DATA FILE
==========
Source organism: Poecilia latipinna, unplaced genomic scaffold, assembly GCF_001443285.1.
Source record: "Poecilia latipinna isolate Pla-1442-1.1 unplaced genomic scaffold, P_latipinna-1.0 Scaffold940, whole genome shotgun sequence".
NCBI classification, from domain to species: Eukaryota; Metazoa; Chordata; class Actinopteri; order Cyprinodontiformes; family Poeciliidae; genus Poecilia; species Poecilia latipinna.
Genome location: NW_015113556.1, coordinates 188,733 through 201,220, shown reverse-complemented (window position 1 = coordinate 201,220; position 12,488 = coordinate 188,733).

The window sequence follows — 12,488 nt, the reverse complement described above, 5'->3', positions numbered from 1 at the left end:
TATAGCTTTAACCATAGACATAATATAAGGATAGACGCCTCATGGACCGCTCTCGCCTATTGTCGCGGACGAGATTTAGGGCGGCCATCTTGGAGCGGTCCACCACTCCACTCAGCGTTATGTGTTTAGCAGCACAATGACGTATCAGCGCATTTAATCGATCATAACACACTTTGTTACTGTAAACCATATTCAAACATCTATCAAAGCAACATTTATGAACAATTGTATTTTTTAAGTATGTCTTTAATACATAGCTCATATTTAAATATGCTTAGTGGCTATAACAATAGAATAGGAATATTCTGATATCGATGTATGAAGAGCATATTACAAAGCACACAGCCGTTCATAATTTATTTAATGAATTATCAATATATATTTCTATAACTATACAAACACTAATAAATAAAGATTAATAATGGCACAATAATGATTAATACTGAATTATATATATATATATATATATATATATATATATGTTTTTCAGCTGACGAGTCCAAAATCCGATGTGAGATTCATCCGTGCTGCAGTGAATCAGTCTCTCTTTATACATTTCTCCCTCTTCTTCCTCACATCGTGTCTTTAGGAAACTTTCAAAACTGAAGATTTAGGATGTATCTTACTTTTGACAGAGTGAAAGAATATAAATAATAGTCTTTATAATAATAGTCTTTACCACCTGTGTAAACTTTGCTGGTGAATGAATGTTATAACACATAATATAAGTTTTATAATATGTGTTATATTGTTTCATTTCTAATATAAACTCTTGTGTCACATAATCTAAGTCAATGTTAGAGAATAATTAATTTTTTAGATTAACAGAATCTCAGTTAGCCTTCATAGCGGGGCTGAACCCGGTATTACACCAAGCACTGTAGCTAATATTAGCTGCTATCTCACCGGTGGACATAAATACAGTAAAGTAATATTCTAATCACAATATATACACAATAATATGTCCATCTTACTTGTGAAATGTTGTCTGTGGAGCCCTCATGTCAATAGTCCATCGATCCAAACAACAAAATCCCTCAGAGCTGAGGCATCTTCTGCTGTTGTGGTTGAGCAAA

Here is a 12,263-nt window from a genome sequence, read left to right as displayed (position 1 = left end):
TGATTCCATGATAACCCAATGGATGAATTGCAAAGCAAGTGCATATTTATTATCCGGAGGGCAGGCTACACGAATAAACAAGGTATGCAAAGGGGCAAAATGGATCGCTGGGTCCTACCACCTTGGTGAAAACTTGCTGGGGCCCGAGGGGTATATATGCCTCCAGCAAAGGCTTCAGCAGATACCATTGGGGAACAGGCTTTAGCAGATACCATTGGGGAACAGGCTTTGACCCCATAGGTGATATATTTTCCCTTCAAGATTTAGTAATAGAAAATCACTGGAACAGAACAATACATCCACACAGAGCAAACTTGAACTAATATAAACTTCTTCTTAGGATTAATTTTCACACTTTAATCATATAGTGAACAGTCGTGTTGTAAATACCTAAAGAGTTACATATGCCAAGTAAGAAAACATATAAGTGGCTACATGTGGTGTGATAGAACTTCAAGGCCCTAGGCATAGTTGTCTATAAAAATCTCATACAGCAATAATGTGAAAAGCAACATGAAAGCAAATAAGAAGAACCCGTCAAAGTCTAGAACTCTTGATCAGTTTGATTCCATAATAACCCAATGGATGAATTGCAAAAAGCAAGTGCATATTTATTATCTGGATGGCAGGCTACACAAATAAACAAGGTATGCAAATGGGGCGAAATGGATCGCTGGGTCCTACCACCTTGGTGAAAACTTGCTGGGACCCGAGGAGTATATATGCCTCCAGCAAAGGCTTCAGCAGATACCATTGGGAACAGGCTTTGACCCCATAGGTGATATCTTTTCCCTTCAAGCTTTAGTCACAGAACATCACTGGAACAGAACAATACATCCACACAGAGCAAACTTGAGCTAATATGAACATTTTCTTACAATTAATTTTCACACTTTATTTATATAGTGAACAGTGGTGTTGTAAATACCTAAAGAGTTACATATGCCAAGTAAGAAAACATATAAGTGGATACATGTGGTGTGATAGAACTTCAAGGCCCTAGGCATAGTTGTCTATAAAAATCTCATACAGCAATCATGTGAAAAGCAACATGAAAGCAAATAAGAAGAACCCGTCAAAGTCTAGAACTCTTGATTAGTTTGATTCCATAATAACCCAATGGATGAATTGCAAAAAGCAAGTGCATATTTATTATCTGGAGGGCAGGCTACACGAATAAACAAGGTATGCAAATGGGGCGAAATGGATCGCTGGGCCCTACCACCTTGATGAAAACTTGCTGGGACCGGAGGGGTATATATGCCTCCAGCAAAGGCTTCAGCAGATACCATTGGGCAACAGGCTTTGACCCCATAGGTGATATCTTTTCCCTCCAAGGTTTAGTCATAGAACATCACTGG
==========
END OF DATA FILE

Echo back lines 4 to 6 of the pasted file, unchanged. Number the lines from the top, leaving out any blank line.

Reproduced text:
Genome location: NW_015113556.1, coordinates 188,733 through 201,220, shown reverse-complemented (window position 1 = coordinate 201,220; position 12,488 = coordinate 188,733).

The window sequence follows — 12,488 nt, the reverse complement described above, 5'->3', positions numbered from 1 at the left end:
TATAGCTTTAACCATAGACATAATATAAGGATAGACGCCTCATGGACCGCTCTCGCCTATTGTCGCGGACGAGATTTAGGGCGGCCATCTTGGAGCGGTCCACCACTCCACTCAGCGTTATGTGTTTAGCAGCACAATGACGTATCAGCGCATTTAATCGATCATAACACACTTTGTTACTGTAAACCATATTCAAACATCTATCAAAGCAACATTTATGAACAATTGTATTTTTTAAGTATGTCTTTAATACATAGCTCATATTTAAATATGCTTAGTGGCTATAACAATAGAATAGGAATATTCTGATATCGATGTATGAAGAGCATATTACAAAGCACACAGCCGTTCATAATTTATTTAATGAATTATCAATATATATTTCTATAACTATACAAACACTAATAAATAAAGATTAATAATGGCACAATAATGATTAATACTGAATTATATATATATATATATATATATATATATATATGTTTTTCAGCTGACGAGTCCAAAATCCGATGTGAGATTCATCCGTGCTGCAGTGAATCAGTCTCTCTTTATACATTTCTCCCTCTTCTTCCTCACATCGTGTCTTTAGGAAACTTTCAAAACTGAAGATTTAGGATGTATCTTACTTTTGACAGAGTGAAAGAATATAAATAATAGTCTTTATAATAATAGTCTTTACCACCTGTGTAAACTTTGCTGGTGAATGAATGTTATAACACATAATATAAGTTTTATAATATGTGTTATATTGTTTCATTTCTAATATAAACTCTTGTGTCACATAATCTAAGTCAATGTTAGAGAATAATTAATTTTTTAGATTAACAGAATCTCAGTTAGCCTTCATAGCGGGGCTGAACCCGGTATTACACCAAGCACTGTAGCTAATATTAGCTGCTATCTCACCGGTGGACATAAATACAGTAAAGTAATATTCTAATCACAATATATACACAATAATATGTCCATCTTACTTGTGAAATGTTGTCTGTGGAGCCCTCATGTCAATAGTCCATCGATCCAAACAACAAAATCCCTCAGAGCTGAGGCATCTTCTGCTGTTGTGGTTGAGCAAA